The OS is very elegant. The way that it is divided into three sections makes accessing everything you need easy right from the home screen.

1. Top Bar: Thin, Transparent. This bar at the top of your device is shown on the home screen. It displays the time, date, and various icons including WiFi, battery, alerts, and orientation lock.

2. Middle Area: This section is only used to scrolling between open applications. The thumbnails run a live preview of the application so you can be watching two videos right from the home screen.

3. Bottom Area: Semi-Transparent. This is the area that allows you to browse through your apps. All, Favourites, Media, and Games. You can also swipe up from here to open a larger area for your application list.

I told you about multi-tasking earlier. Switching applications takes no effort at all. Unlike some mobile operating systems, the PlayBook OS allows you to have many apps running at the same times. (videos, games, etc). For convenience, a game will pause once you choose a different app to go into.

Web Browsing


The PlayBook browser is based on Webkit, which is a great browser base code. The only complaint I have about this browser is the tabs. In order to switch to a different tab, you have to swipe down from the top and select one of the many squares, which are you open tabs. It’s not near as fast as switching tabs in other mobile browsers such as the newest Android OS.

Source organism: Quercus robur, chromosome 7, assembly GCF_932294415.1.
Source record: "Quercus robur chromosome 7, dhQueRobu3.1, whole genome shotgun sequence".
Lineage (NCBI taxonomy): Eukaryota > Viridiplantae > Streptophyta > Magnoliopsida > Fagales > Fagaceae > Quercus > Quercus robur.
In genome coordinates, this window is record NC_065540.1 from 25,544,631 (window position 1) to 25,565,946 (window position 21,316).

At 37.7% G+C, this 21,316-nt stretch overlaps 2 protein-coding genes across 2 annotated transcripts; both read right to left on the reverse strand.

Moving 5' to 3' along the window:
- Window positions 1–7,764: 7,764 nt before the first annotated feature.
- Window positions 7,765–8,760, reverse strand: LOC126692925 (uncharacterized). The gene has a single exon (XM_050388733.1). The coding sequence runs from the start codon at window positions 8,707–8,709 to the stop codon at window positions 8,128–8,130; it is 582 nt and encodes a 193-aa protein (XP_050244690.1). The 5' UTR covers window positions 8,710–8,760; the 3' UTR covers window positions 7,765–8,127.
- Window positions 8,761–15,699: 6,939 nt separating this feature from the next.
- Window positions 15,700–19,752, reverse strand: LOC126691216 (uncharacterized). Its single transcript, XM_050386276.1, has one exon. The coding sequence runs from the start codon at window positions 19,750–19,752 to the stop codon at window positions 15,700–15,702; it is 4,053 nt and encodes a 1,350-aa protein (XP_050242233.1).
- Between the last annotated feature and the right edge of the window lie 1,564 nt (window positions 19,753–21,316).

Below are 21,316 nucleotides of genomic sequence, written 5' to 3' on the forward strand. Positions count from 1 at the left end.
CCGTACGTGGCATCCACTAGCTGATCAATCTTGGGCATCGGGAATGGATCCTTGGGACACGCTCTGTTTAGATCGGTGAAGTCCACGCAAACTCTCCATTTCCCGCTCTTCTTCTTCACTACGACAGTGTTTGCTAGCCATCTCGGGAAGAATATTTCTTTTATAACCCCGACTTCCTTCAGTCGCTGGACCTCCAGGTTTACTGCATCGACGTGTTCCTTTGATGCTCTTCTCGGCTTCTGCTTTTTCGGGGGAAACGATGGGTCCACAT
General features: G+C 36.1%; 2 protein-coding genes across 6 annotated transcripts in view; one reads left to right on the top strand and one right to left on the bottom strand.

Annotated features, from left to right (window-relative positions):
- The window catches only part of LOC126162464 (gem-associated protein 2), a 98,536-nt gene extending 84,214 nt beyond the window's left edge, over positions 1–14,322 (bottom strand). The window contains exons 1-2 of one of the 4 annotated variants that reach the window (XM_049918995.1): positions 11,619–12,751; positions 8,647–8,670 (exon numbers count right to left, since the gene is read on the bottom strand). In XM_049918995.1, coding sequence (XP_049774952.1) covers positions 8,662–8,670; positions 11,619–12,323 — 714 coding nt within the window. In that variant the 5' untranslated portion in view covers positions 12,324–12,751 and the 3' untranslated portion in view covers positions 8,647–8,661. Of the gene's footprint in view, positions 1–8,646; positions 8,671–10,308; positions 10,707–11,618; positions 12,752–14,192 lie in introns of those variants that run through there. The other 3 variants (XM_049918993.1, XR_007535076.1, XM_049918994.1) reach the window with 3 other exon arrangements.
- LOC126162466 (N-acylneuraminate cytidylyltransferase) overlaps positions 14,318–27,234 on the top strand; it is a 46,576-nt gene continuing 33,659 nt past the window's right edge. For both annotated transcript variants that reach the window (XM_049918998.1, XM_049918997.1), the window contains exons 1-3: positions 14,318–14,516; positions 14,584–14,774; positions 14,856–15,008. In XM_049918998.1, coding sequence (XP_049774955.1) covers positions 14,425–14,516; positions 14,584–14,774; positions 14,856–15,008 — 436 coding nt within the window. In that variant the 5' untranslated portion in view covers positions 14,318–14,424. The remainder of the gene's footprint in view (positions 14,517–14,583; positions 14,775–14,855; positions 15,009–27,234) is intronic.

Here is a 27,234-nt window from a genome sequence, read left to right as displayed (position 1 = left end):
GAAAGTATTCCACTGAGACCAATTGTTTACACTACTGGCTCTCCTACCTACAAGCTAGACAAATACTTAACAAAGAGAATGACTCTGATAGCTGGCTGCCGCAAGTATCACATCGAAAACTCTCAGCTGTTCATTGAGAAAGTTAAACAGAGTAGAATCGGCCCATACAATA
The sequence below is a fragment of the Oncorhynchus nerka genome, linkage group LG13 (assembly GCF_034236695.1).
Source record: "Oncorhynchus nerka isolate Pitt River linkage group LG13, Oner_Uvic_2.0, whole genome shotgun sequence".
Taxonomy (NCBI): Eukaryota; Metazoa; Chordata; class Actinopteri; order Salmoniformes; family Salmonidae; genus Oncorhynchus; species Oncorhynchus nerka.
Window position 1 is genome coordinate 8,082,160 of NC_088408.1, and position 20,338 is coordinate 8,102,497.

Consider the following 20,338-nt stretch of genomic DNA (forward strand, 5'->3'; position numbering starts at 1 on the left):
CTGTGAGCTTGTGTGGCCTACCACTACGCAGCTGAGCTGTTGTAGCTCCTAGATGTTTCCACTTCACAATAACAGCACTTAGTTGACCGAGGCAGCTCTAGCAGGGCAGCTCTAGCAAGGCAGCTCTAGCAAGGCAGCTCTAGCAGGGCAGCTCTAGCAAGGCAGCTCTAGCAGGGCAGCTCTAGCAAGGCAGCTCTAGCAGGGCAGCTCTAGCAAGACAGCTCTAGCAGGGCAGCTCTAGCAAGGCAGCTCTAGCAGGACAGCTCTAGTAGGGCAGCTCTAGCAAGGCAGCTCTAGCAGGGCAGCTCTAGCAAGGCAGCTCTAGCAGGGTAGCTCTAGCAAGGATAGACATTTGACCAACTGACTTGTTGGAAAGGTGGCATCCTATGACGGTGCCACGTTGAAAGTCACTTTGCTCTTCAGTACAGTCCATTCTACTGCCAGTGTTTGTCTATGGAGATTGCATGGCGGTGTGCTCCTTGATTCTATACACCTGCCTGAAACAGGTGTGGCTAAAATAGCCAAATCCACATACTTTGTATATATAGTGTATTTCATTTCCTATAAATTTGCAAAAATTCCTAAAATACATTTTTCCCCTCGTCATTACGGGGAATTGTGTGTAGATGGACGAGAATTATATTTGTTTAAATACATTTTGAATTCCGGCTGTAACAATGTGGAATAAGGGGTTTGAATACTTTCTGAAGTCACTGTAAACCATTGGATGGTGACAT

The web page loading time is extraordinary. Many websites, even if they include Adobe Flash elements, load very fast.

You rarely see the loading pattern, even if you have a slow internet connection.


Good – Could be better

Typing on the PlayBook for long periods of time is quite comfortable and also has a very quick response time. The only thing that gets annoying is the lack of auto-complete and auto-correct features. I find myself using the oddly placed backspace button often to correct mistakes that I’m used to iOS correcting for me.

Selecting text is very easy. You can tap once to bring up two small arrows. You put the first arrow at the beginning of your selection and the second at the end. Tap once more and copy/paste/select options appear. These features are very responsive and work quickly.



There is no native email, calendar, and contacts apps in the PlayBook. I was very disappointed as I use email, and calendar constantly when I’m using a computer. In order to have full access to their mail applications, you need a BlackBerry mobile phone and must connect it to your PlayBook by way of BlackBerry Bridge. Unfortunately, I cannot test or make use of this feature.

The Gmail, Hotmail, and Yahoo app are good enough but I wish there was a better mail application pre-loaded on the device.


If you purchase the BlackBerry HDMI adapter, which connects to a small port on the bottom of your PlayBook, you can view your PlayBook screen on your television or external display.


Bluetooth allows you to connect your mobile phones, speakers, headsets, and other devices to your PlayBook.